CO-Horts Blog

Friday, December 16, 2016

Moving Large Trees at the Plant Environmental Research Center.

Posted by: Eric Hammond, Adams County Extension

Late month many of the more unique trees planted around the perennial demonstration garden at the Plant Environmental Research Center (PERC) on campus at CSU were moved via tree spade to new locations.   The gardens and the trees are being moved to make way for several practices fields which are going to be installed alongside the new stadium on campus.  In all 19 trees were moved including several very large trees which required a 120 inch wide spade.  It was pretty interesting to watch and I thought I would share some pictures and videos of the move.
120 inch tree spade which was used to move the largest of the tree salvaged from PERC.  Larger trees require larger spades in order to dig a large enough portion of their root system for successful transplant.
A slightly smaller tree spade also used in the project.

A slightly smaller spade preparing to dig a linden.
When an established tree is moved with a spade a large portion of its root system and a particularly large proportion of its fine feeder roots are left behind.  This means spaded trees need to be watered diligently for several growing season after they are transplanted.  Water should be applied relatively more frequently with relatively smaller amounts of water compared to an established tree to keep the tree's root system moist without creating a pond at the bottom of hole created by the spade.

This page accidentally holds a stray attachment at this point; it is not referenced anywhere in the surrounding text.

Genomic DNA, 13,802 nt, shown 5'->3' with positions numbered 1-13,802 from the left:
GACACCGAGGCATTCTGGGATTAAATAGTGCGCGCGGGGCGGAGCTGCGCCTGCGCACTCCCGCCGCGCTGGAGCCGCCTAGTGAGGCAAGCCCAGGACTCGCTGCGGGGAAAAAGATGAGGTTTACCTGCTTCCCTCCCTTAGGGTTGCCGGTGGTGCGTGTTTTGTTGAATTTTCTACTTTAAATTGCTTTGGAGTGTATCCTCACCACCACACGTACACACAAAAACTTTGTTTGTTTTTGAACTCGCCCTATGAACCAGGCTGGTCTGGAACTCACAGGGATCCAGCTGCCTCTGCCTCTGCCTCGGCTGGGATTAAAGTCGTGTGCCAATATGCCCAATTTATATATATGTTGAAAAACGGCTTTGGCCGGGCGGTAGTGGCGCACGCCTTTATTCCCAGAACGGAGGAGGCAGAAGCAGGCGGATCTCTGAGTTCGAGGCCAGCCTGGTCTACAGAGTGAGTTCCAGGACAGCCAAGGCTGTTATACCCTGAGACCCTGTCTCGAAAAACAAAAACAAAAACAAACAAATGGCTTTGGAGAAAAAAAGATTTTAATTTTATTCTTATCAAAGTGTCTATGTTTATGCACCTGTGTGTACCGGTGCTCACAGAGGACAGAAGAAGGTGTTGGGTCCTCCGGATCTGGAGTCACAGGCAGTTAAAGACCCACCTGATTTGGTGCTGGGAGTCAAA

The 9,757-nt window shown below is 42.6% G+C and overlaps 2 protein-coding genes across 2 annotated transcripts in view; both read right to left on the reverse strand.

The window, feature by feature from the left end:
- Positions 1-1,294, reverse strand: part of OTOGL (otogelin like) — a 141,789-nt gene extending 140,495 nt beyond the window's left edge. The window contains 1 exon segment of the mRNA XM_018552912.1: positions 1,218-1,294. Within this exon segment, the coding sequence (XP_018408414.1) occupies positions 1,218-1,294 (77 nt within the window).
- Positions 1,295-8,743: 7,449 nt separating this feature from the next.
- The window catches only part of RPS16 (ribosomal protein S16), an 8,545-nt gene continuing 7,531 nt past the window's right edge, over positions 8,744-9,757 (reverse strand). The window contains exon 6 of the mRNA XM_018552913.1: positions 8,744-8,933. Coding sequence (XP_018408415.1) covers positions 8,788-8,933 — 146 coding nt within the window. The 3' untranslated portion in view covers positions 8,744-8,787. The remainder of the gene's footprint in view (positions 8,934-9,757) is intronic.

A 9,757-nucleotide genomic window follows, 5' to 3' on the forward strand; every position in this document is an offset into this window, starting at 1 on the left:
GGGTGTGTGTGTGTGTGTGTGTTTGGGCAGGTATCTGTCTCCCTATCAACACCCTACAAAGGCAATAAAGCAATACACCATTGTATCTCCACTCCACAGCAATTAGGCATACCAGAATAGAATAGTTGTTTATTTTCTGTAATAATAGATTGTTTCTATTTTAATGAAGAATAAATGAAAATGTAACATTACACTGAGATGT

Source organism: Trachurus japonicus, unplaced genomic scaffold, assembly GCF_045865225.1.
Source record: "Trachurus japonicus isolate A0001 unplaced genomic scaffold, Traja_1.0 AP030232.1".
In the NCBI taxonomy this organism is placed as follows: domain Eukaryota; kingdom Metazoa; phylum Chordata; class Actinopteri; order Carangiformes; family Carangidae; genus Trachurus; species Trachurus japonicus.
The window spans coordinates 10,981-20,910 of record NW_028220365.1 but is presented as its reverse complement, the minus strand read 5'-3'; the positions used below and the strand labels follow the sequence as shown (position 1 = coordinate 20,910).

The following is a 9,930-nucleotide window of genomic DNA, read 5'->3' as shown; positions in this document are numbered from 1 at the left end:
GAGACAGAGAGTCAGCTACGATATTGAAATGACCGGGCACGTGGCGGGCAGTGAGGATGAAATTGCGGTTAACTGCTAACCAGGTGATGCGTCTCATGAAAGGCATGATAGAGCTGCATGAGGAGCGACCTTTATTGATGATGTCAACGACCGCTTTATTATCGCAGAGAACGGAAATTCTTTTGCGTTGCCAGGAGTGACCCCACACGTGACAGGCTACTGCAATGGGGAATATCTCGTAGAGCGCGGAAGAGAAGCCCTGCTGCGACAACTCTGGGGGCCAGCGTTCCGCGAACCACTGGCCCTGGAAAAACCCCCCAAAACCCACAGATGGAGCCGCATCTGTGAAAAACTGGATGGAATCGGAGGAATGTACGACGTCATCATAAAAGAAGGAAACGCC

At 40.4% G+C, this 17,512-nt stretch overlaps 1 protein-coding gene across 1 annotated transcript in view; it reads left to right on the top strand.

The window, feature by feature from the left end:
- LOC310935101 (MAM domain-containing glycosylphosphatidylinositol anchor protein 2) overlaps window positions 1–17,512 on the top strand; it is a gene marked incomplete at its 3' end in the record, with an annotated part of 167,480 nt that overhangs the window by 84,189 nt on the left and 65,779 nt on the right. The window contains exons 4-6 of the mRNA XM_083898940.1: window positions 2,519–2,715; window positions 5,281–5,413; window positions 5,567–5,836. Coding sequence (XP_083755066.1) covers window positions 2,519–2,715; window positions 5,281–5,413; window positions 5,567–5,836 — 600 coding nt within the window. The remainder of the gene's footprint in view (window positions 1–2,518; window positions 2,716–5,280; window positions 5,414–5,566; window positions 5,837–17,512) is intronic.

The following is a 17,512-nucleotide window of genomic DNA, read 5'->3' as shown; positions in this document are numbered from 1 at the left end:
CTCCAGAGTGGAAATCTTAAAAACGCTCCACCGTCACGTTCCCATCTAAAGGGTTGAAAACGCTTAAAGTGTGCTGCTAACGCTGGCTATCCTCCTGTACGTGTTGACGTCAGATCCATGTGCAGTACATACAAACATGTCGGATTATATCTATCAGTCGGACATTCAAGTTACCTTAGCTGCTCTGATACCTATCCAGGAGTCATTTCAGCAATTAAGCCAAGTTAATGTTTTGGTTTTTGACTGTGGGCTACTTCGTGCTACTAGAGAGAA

Severed roots can be seen along the side of the hole left by a tree spade circled in red.  A large portion of an established tree's root system is left behind when it is moved with a tree spade. 
It can take a number of years for a spaded tree to establish its root system after transplant and until they do canopy growth is often limited.  Staking recently moved trees is often advisable due to their reduced root system.
Hole left after a tree was lifted with a tree spade.
Here is a sequence of photos and videos of a large upright European hornbeam being moved (thanks to Josh Lambright for the videos):

Digging the hole for transplant.

A upright European hornbeam being dug with the 120 inch spade.

A large spruce being set in place at its new location
Close up of the "root ball" brought with the tree.  The tree root system was likely 2 to 5 times the width of its canopy before transplant.
Large upright European hornbeam after transplant.


  1. In my best Cousin Eddie voice from National Lampoon's Christmas Vacation: "That there, Eric, is a TREE SPADE!" Awesome blog and hoping for the best for these trees. Fingers crossed. The hornbeam was one of my favorite trees at PERC.

  2. This is a great blog Eric! It was amazing to see just how big those spades are. I'm so glad we were able to at least save some of the trees and plants from this garden! Keeping my fingers crossed as well. Thanks again.

  3. Great article! It is amazing what trees will put up with.

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